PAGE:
How to Secure IoT Devices Accessing Your Network

How to Secure IoT Devices Accessing Your Network

Why Internet of Things devices are so difficult to secure—and strategies for protecting your network

It’s starting to become hard to remember a time without the IoT (Internet of Things). Nowadays, so many devices and appliances are connected online that we don’t even think about how seamlessly everything is integrated.

By the end of 2020, it’s estimated that as many as 20.8 billion devices will be connected to the IoT. 40% of them are in the healthcare industry alone.

These devices are ubiquitous, which means that insecure equipment poses a significant security threat to IT professionals trying to protect their networks. Many devices lack the protection associated with normal vectors, leaving them vulnerable to attacks.

Knowing why IoT devices are difficult to secure and the steps to take to overcome these weaknesses put network teams in a position to anticipate threats—and to properly secure the devices connecting to their networks.

What is the IoT?

Simply put, the Internet of Things is a collection of networked devices that are used to gather information. This group is typically divided into three categories; devices used to gather information and send it, devices used to send and receive information and act on it, and devices used to do both.

Devices used to gather information and send it mostly fall into the sensor category. Alarm sensors, light sensors, temperature sensors, etc. are all busy gathering data and sending it back to a central database for evaluation.

Devices that sent and receive information and act on it are what most people are familiar with in the IoT space; smartwatches, smartphones, printers, etc. They receive an input via Wi-Fi to perform a certain action. This could include anything from setting an alarm through a mobile app to sending a design to a 3D printer.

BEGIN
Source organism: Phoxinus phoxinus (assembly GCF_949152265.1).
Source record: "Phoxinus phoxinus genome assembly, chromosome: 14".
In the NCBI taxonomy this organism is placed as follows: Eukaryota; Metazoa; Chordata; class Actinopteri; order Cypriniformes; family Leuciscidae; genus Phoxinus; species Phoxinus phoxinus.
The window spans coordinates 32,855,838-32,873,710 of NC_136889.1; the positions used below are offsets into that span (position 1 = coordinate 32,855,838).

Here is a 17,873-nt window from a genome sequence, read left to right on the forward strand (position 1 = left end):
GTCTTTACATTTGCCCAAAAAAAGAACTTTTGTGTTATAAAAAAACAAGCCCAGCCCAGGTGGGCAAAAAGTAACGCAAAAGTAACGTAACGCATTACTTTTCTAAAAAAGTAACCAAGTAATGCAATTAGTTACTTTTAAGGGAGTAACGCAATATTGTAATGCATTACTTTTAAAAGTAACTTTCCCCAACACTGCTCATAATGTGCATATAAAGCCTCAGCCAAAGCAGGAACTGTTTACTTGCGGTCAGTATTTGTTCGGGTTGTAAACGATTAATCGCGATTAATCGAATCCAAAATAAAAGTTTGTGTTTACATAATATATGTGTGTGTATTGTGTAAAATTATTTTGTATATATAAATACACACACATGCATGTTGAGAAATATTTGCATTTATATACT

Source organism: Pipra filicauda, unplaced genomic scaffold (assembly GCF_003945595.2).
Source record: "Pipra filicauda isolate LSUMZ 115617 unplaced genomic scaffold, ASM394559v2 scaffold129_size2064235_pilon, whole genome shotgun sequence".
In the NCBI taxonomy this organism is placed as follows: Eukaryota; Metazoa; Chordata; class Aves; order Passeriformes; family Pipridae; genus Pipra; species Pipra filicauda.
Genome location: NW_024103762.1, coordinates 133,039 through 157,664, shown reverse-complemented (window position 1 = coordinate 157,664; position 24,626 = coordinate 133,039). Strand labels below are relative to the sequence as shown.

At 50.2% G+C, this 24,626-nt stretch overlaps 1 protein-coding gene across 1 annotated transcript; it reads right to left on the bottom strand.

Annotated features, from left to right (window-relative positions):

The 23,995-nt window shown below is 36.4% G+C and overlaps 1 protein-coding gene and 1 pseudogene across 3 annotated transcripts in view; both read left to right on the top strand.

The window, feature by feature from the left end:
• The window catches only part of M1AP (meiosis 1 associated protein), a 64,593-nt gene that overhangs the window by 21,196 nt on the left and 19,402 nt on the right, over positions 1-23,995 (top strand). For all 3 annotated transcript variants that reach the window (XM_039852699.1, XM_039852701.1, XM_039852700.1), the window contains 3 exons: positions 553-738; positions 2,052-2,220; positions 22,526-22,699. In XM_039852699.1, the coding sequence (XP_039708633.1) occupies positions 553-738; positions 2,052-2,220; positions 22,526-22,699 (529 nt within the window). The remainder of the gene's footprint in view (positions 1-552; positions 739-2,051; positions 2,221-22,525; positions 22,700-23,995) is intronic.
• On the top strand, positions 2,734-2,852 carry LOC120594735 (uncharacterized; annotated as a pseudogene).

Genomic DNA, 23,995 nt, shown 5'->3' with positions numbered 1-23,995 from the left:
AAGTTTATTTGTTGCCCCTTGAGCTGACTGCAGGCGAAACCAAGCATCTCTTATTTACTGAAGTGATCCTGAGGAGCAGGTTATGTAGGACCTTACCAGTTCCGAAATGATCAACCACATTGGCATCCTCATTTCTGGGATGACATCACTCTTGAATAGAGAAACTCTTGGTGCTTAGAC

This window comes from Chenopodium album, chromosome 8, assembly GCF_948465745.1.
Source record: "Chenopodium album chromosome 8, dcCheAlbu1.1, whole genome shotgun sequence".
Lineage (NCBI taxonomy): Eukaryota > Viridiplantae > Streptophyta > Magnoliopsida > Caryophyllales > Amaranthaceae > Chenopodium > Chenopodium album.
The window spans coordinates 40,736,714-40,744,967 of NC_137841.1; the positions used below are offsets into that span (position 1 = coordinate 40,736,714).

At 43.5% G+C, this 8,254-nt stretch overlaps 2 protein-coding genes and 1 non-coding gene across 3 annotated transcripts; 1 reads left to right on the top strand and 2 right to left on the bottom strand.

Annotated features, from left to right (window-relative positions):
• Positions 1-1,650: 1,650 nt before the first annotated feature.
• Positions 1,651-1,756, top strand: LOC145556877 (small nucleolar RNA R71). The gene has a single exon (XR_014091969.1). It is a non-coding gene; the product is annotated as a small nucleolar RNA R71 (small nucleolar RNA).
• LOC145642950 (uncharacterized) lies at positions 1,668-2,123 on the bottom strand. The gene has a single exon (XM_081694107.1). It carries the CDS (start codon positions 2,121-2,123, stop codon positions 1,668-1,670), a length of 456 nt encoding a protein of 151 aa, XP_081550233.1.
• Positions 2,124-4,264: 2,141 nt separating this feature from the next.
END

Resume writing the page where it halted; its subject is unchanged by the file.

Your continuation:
IoT devices that do both are contained systems that can take in outside information and make decisions about future events. They then send that information back to a database to feed an algorithm that improves the process.

These devices have vastly changed and improved the way the world operates in both business and daily life. People are more interconnected, processes are faster, and systems are smarter because of constant information gathering.

Why securing IoT devices is difficult

Securing IoT devices and the networks they operate on pose more challenges than traditional computers and systems. They have different infrastructures and systems and need to be assessed individually. Oftentimes, this doesn’t happen proactively, leaving them open to attacks.

Some reasons IoT devices are particularly susceptible to threats include:

  • Advanced cybersecurity and protection require large computing power, which many IoT devices just don’t have. This is often due to their small size, which is dedicated to executing the core functions of that product. That may leave IoT devices with basic password and identity authentication protection, which can be easy for hackers to overcome.
  • IoT devices’ dependence on cloud computing and data storage leaves them open to a variety of attacks. Data storage and transmission are often unsecured, which leaves personal information exposed. There is a large ‘playground’ for hackers to enjoy with many access points and hiding places.
  • There is no standard body of security protocols for IoT devices, which means that security is up to individual manufacturers. In a rush to get to market or reduce cost, manufacturers may focus efforts elsewhere and fail to pay adequate attention to security.